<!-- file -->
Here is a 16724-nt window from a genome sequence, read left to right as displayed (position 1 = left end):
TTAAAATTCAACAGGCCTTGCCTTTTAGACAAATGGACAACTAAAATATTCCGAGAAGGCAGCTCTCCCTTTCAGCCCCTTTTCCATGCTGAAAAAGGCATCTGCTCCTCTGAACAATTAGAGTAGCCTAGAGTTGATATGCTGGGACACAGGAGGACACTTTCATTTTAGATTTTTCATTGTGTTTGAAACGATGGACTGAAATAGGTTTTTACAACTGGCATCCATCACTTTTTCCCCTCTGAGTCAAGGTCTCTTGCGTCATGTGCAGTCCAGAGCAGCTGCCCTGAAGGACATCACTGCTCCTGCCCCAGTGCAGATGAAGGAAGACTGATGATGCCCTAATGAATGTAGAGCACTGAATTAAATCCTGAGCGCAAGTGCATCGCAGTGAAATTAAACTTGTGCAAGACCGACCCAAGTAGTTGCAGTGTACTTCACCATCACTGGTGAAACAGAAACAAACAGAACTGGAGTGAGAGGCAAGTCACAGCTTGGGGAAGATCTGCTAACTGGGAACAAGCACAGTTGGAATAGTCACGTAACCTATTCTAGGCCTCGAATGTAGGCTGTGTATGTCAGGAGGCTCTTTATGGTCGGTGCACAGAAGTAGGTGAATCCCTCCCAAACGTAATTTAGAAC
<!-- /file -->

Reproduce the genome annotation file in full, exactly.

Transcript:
Here is a 16724-nt window from a genome sequence, read left to right as displayed (position 1 = left end):
TTAAAATTCAACAGGCCTTGCCTTTTAGACAAATGGACAACTAAAATATTCCGAGAAGGCAGCTCTCCCTTTCAGCCCCTTTTCCATGCTGAAAAAGGCATCTGCTCCTCTGAACAATTAGAGTAGCCTAGAGTTGATATGCTGGGACACAGGAGGACACTTTCATTTTAGATTTTTCATTGTGTTTGAAACGATGGACTGAAATAGGTTTTTACAACTGGCATCCATCACTTTTTCCCCTCTGAGTCAAGGTCTCTTGCGTCATGTGCAGTCCAGAGCAGCTGCCCTGAAGGACATCACTGCTCCTGCCCCAGTGCAGATGAAGGAAGACTGATGATGCCCTAATGAATGTAGAGCACTGAATTAAATCCTGAGCGCAAGTGCATCGCAGTGAAATTAAACTTGTGCAAGACCGACCCAAGTAGTTGCAGTGTACTTCACCATCACTGGTGAAACAGAAACAAACAGAACTGGAGTGAGAGGCAAGTCACAGCTTGGGGAAGATCTGCTAACTGGGAACAAGCACAGTTGGAATAGTCACGTAACCTATTCTAGGCCTCGAATGTAGGCTGTGTATGTCAGGAGGCTCTTTATGGTCGGTGCACAGAAGTAGGTGAATCCCTCCCAAACGTAATTTAGAAC